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Fernhurst Green.JPG
The Green and Red Lion
Grid reference: SU896284
Location: 51°2’56"N, 0°43’23"W
Population: 2,942  (2011)
Post town: Haslemere
Postcode: GU27
Dialling code: 01428
Local Government
Council: Chichester

Fernhurst is a village in the north of Sussex, on the A286 Milford, Surrey, to Chichester road, three miles south of Haslemere.

The parish church, St Margaret's was built around 1100. It and the village pub, the Red Lion,are on the green, where several old houses still remain.

The wider parish includes such hamlets as Henley Common, Kingsley Green and Bell Vale. The 2011 census recorded a parish population of 2,942.

The village is surrounded by hills, including Telegraph Hill at 676 feet, Marley Heights at 700 feet, Bexley Hill at 600 feet, Fridays Hill at 675 feet and the highest hill in Sussex, Blackdown at 919 feet, to the northeast. Fernhurst is surrounded by miles of footpaths, the path to the summit of Blackdown commencing at the Red Lion pub.

St Margaret's Church

The parish church, St Margaret, was rebuilt in the nineteenth century, the south aisle in 1859 and the tower and spire as part of a general restoration by Anthony Salvin in 1881. The interior is plain.[1]


The village, on the Weald, originally developed around crossroads (The Cross) and the village green, and ancient remains (Stone Age and Roman) have been found here. Iron working took place in the 17th/18th centuries;[2][3] and a turnpike ran through the village.

With the coming of the railway to Haslemere, the village developed around and beyond The Cross, and since the 1960s the village has expanded further westwards. The village houses a commuter population, attracted by the proximity of Haslemere railway station.

May Revels

Every May the traditional "Revels" fete is held on the green, raising funds for village societies and some local charities. The event includes various local May-time celebrations, such as maypole dancing, and the May queen is elected from the local area. In May 2006 a film of the village for the Meridian ITV programme "Village voices" was filmed involving the revels and local craftsmen.[4] It was screened on 15 August 2006.

Verdley estate

Verdley Place

About a mile south east of the village lies the Verdley estate. Verdley Castle, probably a 14th-century fortified manor house, or hunting tower, now demolished, lay in present-day Henley Wood. Its concealed wooded location in a hollow afforded protection for smugglers bringing goods from the south coast.[5]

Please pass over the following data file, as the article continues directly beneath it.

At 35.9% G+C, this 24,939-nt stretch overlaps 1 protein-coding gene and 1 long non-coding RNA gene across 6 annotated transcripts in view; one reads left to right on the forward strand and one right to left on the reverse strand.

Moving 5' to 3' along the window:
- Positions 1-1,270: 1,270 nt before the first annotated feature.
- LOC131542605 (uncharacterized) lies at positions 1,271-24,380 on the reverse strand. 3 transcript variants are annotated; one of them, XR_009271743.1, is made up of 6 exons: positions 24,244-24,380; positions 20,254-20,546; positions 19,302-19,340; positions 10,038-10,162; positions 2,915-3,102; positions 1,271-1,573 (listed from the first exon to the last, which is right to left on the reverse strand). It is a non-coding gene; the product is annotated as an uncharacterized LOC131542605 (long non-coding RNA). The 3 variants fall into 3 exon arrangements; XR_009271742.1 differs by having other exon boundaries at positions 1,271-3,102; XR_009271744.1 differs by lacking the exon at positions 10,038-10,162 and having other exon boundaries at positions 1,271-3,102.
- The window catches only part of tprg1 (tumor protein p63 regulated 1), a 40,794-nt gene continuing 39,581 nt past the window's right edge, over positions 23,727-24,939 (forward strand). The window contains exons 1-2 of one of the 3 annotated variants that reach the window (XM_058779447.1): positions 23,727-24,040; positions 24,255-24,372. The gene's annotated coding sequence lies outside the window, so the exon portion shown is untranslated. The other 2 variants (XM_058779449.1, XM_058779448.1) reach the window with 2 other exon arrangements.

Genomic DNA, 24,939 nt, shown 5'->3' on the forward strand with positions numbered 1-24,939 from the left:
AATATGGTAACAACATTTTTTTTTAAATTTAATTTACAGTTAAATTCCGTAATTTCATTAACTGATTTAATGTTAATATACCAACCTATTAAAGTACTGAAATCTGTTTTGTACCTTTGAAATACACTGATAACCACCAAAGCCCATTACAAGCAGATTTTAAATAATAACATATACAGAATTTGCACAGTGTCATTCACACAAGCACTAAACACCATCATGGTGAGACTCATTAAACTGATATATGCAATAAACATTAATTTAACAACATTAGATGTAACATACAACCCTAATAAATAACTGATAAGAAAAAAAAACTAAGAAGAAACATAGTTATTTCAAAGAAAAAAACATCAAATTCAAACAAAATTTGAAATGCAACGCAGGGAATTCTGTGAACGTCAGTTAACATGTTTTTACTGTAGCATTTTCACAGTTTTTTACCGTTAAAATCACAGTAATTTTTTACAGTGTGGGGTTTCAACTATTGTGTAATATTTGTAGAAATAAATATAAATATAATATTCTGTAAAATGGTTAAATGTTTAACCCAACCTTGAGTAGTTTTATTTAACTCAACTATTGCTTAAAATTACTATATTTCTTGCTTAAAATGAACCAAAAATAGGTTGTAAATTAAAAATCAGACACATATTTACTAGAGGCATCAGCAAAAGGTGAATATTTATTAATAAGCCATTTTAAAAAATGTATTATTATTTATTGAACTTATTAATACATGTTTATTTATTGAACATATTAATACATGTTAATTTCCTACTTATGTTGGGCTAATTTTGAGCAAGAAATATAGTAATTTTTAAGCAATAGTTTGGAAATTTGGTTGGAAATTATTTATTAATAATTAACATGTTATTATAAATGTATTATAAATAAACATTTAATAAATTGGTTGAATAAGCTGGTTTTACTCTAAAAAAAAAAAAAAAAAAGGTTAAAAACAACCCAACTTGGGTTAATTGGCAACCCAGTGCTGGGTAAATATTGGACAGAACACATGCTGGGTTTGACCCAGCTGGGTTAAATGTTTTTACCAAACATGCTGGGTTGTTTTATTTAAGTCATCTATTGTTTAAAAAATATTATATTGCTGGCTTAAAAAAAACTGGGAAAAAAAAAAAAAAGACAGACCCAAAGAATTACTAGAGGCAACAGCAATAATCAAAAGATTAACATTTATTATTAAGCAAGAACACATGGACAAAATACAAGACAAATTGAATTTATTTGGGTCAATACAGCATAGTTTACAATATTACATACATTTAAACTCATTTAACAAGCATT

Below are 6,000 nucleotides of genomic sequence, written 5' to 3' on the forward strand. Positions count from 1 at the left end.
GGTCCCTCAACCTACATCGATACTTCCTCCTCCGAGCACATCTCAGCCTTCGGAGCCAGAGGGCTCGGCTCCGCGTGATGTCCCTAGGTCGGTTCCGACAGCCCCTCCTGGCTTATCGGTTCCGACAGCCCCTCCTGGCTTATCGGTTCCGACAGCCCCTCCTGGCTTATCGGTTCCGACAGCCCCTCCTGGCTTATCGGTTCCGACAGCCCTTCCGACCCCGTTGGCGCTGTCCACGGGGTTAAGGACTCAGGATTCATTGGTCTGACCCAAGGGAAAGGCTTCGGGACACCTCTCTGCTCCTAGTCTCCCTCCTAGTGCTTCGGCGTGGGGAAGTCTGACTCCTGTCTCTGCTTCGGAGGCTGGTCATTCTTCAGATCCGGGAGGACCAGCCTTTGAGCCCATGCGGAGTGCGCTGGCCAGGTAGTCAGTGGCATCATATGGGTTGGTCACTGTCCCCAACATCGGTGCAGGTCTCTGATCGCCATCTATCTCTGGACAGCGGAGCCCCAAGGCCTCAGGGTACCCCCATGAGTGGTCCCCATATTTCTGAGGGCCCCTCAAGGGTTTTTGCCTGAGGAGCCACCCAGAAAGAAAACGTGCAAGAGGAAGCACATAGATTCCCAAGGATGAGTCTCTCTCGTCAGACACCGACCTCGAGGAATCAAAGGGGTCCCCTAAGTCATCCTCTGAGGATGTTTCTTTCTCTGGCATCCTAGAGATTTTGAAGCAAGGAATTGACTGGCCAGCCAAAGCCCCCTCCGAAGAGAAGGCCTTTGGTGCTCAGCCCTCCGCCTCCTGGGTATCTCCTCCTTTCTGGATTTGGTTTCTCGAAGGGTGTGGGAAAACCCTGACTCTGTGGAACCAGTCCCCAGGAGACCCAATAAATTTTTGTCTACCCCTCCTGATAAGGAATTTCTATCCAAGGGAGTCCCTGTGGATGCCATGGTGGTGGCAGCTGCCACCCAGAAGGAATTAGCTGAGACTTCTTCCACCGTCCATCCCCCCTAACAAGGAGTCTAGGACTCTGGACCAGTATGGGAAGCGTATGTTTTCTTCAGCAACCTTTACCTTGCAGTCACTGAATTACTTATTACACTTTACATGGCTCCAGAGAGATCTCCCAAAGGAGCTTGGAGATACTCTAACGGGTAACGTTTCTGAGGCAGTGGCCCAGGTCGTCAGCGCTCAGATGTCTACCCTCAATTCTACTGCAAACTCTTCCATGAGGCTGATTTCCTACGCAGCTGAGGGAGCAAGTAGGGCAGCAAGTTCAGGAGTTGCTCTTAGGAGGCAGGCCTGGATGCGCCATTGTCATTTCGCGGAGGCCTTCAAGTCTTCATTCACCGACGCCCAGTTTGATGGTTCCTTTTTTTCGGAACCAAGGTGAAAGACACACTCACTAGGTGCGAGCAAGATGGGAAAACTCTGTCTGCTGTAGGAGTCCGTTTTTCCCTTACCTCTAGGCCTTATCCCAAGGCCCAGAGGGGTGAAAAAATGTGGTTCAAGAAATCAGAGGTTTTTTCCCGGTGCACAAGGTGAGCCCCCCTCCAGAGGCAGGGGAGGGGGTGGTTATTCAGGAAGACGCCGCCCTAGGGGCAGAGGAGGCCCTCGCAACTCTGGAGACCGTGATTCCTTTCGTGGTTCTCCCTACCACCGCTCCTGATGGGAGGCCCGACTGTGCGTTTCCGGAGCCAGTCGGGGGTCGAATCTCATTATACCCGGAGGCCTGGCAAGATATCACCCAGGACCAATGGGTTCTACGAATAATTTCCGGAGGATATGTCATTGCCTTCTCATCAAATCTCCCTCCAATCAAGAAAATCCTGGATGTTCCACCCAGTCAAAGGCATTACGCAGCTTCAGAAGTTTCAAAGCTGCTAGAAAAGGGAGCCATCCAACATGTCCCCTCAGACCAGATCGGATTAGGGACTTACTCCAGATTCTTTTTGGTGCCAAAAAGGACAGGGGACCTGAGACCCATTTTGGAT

Closer to the village, Verdley Place was built by architect Anthony Salvin in 1873–5, as a country house for Charles Savile Roundell.[6] Baron Davey was living here with his wife, three daughters and a son at the time of the 1891 census. This building and the surrounding estate was the home of Imperial Chemical Industries' Plant Protection Division and its predecessors from 1945 at the Fernhurst Research Station and subsequently a Zeneca research and development centre.[7] It has since been sold and converted to a residential development.[8]

Outside links

("Wikimedia Commons" has material
about Fernhurst)


  1. Nikolaus Pevsner: The Buildings of England: Sussex, 1965 Penguin Books ISBN 978-0-300-09677-4page 220
  2. Pearce, H (2012). Hammer and Furnace Ponds – Relics of the Wealden Iron Industry. Lewes: Pomegranate Press. pp. 46, 48. ISBN 978-1-907242-15-1. 
  3. "History: Furnhurst Furnace also known as North Park Furnace, Linchmere.". http://www.fernhurstfurnace.co.uk/?page_id=23. 
  4. "Fernhurst Furnace Preservation Group". Fernhurst Society. May 2006. http://www.fernhurstsociety.org.uk/assets/Furnace_FFPG_newsletter01.pdf. 
  5. Tollemache Roundell, Julia Anne Elizabeth (1884). Cowdray: the history of a great English house. London: Bickers & Son. p. 154. https://archive.org/stream/cowdrayhistoryof00roun#page/n193/mode/2up. 
  6. National Heritage List 1274920: Verdley Place (Grade II listing)
  7. "Fernhurst History". The Fernhurst Society. 1 July 2000. http://www.fernhurstsociety.org.uk/parishhistory.html. 
  8. "Fernhurst archives". The Fernhurst Society. http://www.fernhurstsociety.org.uk/archives.html. 
  • 'Voices of Fernhurst' (The Fernhurst Society, 2006)